Netanyahu Asks European Leaders to Block Shechitah Ban

YERUSHALAYIM -
A shochet checks his knife in a kosher slaughterhouse in Csengele, Hungary, Jan. 15. (AP Photo/Laszlo Balogh)

Prime Minister Binyamin Netanyahu has written to a number of European leaders, asking that they allow shechitah to continue in their countries.

Netanyahu reached out after Diaspora Affairs Minister Omer Yankelevich asked for his help following an EU court ruling that upheld a Belgian ban on kosher slaughter.

The letter went out to the leaders of Poland, Finland, Portugal, Spain, Italy, Germany, Hungary, Ireland, France, the office of the EU presidency and the president of the European Council. Some of the countries on this list have already begun passing laws to ban shechitah on the grounds that it comprises cruelty to animals.

Netanyahu expressed his concern at the EU court’s ruling and told the European leaders that it restricts freedom of religion.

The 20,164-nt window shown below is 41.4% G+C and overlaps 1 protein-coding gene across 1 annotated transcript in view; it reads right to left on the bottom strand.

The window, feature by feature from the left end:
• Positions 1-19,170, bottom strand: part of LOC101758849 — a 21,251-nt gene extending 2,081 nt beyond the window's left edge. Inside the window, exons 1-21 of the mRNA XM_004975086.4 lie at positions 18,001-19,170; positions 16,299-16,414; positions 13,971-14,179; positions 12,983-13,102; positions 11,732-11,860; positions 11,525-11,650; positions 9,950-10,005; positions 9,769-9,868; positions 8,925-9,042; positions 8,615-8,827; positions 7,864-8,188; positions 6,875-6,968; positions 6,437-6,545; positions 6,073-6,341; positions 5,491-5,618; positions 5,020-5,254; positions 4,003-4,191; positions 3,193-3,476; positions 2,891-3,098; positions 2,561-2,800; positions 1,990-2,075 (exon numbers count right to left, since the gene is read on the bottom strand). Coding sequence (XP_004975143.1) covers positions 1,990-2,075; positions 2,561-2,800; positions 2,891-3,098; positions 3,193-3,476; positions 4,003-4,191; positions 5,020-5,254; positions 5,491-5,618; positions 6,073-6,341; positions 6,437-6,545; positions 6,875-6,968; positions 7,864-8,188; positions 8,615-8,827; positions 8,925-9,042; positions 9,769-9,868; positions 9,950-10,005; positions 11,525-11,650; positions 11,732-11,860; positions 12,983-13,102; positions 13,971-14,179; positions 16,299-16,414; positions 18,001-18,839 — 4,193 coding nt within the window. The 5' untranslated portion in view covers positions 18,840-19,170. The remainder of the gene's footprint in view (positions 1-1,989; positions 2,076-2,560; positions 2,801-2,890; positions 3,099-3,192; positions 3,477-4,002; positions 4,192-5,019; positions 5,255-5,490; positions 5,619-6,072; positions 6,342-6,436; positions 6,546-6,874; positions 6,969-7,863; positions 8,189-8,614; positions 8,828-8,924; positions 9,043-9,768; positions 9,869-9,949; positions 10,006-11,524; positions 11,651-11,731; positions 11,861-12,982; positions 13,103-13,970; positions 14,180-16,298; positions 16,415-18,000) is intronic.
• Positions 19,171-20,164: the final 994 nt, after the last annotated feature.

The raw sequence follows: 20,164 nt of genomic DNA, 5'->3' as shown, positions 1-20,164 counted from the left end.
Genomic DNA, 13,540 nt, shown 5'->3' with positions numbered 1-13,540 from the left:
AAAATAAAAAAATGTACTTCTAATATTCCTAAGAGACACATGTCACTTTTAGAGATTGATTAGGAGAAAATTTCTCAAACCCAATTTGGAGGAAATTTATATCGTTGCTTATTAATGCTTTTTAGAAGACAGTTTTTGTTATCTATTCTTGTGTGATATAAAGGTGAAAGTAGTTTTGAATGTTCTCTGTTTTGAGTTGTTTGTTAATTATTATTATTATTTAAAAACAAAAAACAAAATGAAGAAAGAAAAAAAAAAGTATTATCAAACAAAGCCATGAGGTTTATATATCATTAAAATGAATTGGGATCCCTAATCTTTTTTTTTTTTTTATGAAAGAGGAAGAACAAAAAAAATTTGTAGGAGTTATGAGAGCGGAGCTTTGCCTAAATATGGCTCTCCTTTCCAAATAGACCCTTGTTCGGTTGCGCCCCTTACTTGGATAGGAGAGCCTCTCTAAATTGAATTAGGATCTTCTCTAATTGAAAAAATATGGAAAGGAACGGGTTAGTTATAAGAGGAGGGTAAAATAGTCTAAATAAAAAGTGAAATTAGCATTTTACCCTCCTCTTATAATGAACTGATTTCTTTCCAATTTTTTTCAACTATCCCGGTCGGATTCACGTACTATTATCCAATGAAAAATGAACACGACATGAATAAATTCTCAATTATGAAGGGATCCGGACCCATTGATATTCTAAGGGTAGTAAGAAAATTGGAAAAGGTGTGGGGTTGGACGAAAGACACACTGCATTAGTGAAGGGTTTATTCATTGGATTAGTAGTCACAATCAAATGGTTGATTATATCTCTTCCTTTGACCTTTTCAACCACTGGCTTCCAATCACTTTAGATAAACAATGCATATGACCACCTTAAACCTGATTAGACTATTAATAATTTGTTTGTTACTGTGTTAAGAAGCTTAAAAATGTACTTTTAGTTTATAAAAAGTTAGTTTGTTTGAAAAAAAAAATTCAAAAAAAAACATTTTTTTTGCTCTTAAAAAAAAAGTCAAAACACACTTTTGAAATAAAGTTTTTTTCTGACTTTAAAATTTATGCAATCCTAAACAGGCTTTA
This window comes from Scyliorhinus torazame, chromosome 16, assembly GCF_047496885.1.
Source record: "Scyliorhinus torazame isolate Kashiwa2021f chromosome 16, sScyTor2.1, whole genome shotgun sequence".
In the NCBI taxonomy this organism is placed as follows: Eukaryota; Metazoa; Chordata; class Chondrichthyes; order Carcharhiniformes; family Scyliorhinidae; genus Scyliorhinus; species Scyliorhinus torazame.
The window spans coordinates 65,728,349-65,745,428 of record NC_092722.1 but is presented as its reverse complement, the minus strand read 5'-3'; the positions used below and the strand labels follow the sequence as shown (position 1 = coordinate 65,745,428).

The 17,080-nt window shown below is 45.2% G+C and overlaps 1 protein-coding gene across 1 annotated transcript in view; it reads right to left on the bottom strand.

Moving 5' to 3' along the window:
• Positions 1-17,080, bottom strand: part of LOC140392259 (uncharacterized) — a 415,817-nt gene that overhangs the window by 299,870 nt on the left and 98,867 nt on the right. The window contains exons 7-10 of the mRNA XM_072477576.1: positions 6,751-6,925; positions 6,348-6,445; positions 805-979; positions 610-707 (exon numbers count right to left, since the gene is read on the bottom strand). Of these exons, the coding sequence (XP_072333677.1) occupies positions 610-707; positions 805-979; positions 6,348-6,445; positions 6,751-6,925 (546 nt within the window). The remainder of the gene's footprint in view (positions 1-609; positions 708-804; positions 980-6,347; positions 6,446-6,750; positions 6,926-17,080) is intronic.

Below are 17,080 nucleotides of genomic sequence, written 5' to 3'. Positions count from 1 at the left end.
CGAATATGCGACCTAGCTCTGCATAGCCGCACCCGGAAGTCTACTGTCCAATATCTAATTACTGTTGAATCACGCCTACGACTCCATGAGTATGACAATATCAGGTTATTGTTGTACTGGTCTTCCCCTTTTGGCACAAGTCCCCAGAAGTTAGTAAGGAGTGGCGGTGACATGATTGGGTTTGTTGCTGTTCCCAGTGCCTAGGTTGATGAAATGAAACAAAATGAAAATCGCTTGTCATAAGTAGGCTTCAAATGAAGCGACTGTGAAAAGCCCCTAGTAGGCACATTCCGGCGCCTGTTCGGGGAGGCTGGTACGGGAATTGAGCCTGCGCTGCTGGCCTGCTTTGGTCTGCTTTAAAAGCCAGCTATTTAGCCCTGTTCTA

“This decision threatens Jews’ freedom of religion across Europe. Jewish leaders in Europe and heads of Jewish institutions have expressed shock at this ruling and its harmful ramifications for the continuance of Jewish life in the European Union,” he wrote.

Chairman of the Jewish Agency Yitzchak Herzog also sent a message to European leaders in which he explained that he wanted to “call their attention” to the sense of discomfort and rejection that was “spreading among a number of Jewish communities that feel that Jewish tradition and the fulfillment of the commandments are being challenged by certain parts of the European public and its lawmakers.

“We are talking about a pillar of the Jewish religious commandments, and there is no room for compromise,” Herzog wrote.